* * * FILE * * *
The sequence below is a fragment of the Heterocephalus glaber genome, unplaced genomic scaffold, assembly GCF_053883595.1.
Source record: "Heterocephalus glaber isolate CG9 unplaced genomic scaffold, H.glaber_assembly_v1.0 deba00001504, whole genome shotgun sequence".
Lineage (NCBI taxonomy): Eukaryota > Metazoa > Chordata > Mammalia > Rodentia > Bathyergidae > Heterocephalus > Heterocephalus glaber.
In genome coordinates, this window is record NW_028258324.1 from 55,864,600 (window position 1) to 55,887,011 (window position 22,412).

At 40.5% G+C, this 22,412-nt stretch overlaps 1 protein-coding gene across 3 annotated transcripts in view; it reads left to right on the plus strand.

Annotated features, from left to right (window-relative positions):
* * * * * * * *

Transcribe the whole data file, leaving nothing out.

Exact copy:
The sequence below is a fragment of the Heterocephalus glaber genome, unplaced genomic scaffold, assembly GCF_053883595.1.
Source record: "Heterocephalus glaber isolate CG9 unplaced genomic scaffold, H.glaber_assembly_v1.0 deba00001504, whole genome shotgun sequence".
Lineage (NCBI taxonomy): Eukaryota > Metazoa > Chordata > Mammalia > Rodentia > Bathyergidae > Heterocephalus > Heterocephalus glaber.
In genome coordinates, this window is record NW_028258324.1 from 55,864,600 (window position 1) to 55,887,011 (window position 22,412).

At 40.5% G+C, this 22,412-nt stretch overlaps 1 protein-coding gene across 3 annotated transcripts in view; it reads left to right on the plus strand.

Annotated features, from left to right (window-relative positions):